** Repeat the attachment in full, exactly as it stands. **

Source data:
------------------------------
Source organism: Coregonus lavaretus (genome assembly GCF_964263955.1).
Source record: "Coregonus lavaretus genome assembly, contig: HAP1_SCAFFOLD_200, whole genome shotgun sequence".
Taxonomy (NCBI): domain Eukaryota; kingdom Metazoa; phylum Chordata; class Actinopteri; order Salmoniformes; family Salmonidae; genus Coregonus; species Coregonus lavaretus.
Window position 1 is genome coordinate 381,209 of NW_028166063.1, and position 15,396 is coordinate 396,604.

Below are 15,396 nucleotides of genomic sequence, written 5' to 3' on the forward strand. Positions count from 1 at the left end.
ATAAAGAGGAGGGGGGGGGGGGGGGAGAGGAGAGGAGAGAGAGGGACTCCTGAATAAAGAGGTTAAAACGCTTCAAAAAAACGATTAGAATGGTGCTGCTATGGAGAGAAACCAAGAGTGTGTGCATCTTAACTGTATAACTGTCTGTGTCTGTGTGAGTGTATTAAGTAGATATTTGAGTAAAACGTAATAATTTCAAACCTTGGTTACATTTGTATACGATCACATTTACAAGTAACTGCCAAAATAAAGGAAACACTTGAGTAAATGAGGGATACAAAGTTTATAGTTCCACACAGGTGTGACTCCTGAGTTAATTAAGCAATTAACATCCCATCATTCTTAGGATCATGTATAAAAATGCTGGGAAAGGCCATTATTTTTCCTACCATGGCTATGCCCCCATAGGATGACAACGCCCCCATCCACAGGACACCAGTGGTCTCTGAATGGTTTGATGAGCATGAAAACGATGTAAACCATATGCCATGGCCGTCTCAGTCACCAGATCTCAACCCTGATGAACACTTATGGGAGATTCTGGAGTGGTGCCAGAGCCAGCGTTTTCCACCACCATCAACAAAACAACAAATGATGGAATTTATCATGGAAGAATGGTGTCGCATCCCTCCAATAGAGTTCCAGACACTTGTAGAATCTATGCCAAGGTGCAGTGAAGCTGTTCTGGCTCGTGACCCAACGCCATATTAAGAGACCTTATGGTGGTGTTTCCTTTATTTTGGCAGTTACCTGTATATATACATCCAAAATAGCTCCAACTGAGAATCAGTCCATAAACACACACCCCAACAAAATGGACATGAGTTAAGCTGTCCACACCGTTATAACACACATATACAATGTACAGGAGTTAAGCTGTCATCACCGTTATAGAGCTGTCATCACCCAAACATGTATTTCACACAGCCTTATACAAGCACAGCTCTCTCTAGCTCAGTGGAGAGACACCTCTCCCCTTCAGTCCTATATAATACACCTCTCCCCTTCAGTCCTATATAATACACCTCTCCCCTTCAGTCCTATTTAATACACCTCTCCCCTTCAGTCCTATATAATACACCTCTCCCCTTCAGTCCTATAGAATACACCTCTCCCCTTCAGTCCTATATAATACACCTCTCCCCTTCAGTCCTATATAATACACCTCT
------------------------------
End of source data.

Source organism: Coregonus lavaretus (genome assembly GCF_964263955.1).
Source record: "Coregonus lavaretus genome assembly, contig: HAP1_SCAFFOLD_200, whole genome shotgun sequence".
Taxonomy (NCBI): domain Eukaryota; kingdom Metazoa; phylum Chordata; class Actinopteri; order Salmoniformes; family Salmonidae; genus Coregonus; species Coregonus lavaretus.
Window position 1 is genome coordinate 381,209 of NW_028166063.1, and position 15,396 is coordinate 396,604.

Below are 15,396 nucleotides of genomic sequence, written 5' to 3' on the forward strand. Positions count from 1 at the left end.
ATAAAGAGGAGGGGGGGGGGGGGGGAGAGGAGAGGAGAGAGAGGGACTCCTGAATAAAGAGGTTAAAACGCTTCAAAAAAACGATTAGAATGGTGCTGCTATGGAGAGAAACCAAGAGTGTGTGCATCTTAACTGTATAACTGTCTGTGTCTGTGTGAGTGTATTAAGTAGATATTTGAGTAAAACGTAATAATTTCAAACCTTGGTTACATTTGTATACGATCACATTTACAAGTAACTGCCAAAATAAAGGAAACACTTGAGTAAATGAGGGATACAAAGTTTATAGTTCCACACAGGTGTGACTCCTGAGTTAATTAAGCAATTAACATCCCATCATTCTTAGGATCATGTATAAAAATGCTGGGAAAGGCCATTATTTTTCCTACCATGGCTATGCCCCCATAGGATGACAACGCCCCCATCCACAGGACACCAGTGGTCTCTGAATGGTTTGATGAGCATGAAAACGATGTAAACCATATGCCATGGCCGTCTCAGTCACCAGATCTCAACCCTGATGAACACTTATGGGAGATTCTGGAGTGGTGCCAGAGCCAGCGTTTTCCACCACCATCAACAAAACAACAAATGATGGAATTTATCATGGAAGAATGGTGTCGCATCCCTCCAATAGAGTTCCAGACACTTGTAGAATCTATGCCAAGGTGCAGTGAAGCTGTTCTGGCTCGTGACCCAACGCCATATTAAGAGACCTTATGGTGGTGTTTCCTTTATTTTGGCAGTTACCTGTATATATACATCCAAAATAGCTCCAACTGAGAATCAGTCCATAAACACACACCCCAACAAAATGGACATGAGTTAAGCTGTCCACACCGTTATAACACACATATACAATGTACAGGAGTTAAGCTGTCATCACCGTTATAGAGCTGTCATCACCCAAACATGTATTTCACACAGCCTTATACAAGCACAGCTCTCTCTAGCTCAGTGGAGAGACACCTCTCCCCTTCAGTCCTATATAATACACCTCTCCCCTTCAGTCCTATATAATACACCTCTCCCCTTCAGTCCTATTTAATACACCTCTCCCCTTCAGTCCTATATAATACACCTCTCCCCTTCAGTCCTATAGAATACACCTCTCCCCTTCAGTCCTATATAATACACCTCTCCCCTTCAGTCCTATATAATACACCTCT